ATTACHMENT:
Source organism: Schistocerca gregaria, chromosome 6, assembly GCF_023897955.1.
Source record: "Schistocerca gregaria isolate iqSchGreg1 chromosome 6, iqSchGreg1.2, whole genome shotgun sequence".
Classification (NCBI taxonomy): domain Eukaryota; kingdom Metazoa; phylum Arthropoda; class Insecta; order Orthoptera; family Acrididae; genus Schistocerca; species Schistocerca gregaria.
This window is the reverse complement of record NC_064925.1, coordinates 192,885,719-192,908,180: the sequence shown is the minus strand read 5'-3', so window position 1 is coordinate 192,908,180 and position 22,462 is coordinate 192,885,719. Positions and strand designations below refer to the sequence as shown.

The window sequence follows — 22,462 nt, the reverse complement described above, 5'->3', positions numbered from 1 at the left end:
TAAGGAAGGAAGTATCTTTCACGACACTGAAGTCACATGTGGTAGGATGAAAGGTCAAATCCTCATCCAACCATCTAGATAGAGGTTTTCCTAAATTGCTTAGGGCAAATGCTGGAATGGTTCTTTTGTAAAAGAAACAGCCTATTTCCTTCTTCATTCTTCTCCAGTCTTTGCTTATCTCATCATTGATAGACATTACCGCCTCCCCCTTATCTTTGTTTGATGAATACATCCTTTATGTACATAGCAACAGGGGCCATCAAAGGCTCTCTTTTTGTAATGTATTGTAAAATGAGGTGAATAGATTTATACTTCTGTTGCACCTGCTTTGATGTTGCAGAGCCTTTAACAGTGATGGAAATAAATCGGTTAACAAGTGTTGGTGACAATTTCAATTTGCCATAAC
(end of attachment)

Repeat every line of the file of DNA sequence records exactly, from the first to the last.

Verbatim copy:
Source organism: Schistocerca gregaria, chromosome 6, assembly GCF_023897955.1.
Source record: "Schistocerca gregaria isolate iqSchGreg1 chromosome 6, iqSchGreg1.2, whole genome shotgun sequence".
Classification (NCBI taxonomy): domain Eukaryota; kingdom Metazoa; phylum Arthropoda; class Insecta; order Orthoptera; family Acrididae; genus Schistocerca; species Schistocerca gregaria.
This window is the reverse complement of record NC_064925.1, coordinates 192,885,719-192,908,180: the sequence shown is the minus strand read 5'-3', so window position 1 is coordinate 192,908,180 and position 22,462 is coordinate 192,885,719. Positions and strand designations below refer to the sequence as shown.

The window sequence follows — 22,462 nt, the reverse complement described above, 5'->3', positions numbered from 1 at the left end:
TAAGGAAGGAAGTATCTTTCACGACACTGAAGTCACATGTGGTAGGATGAAAGGTCAAATCCTCATCCAACCATCTAGATAGAGGTTTTCCTAAATTGCTTAGGGCAAATGCTGGAATGGTTCTTTTGTAAAAGAAACAGCCTATTTCCTTCTTCATTCTTCTCCAGTCTTTGCTTATCTCATCATTGATAGACATTACCGCCTCCCCCTTATCTTTGTTTGATGAATACATCCTTTATGTACATAGCAACAGGGGCCATCAAAGGCTCTCTTTTTGTAATGTATTGTAAAATGAGGTGAATAGATTTATACTTCTGTTGCACCTGCTTTGATGTTGCAGAGCCTTTAACAGTGATGGAAATAAATCGGTTAACAAGTGTTGGTGACAATTTCAATTTGCCATAAC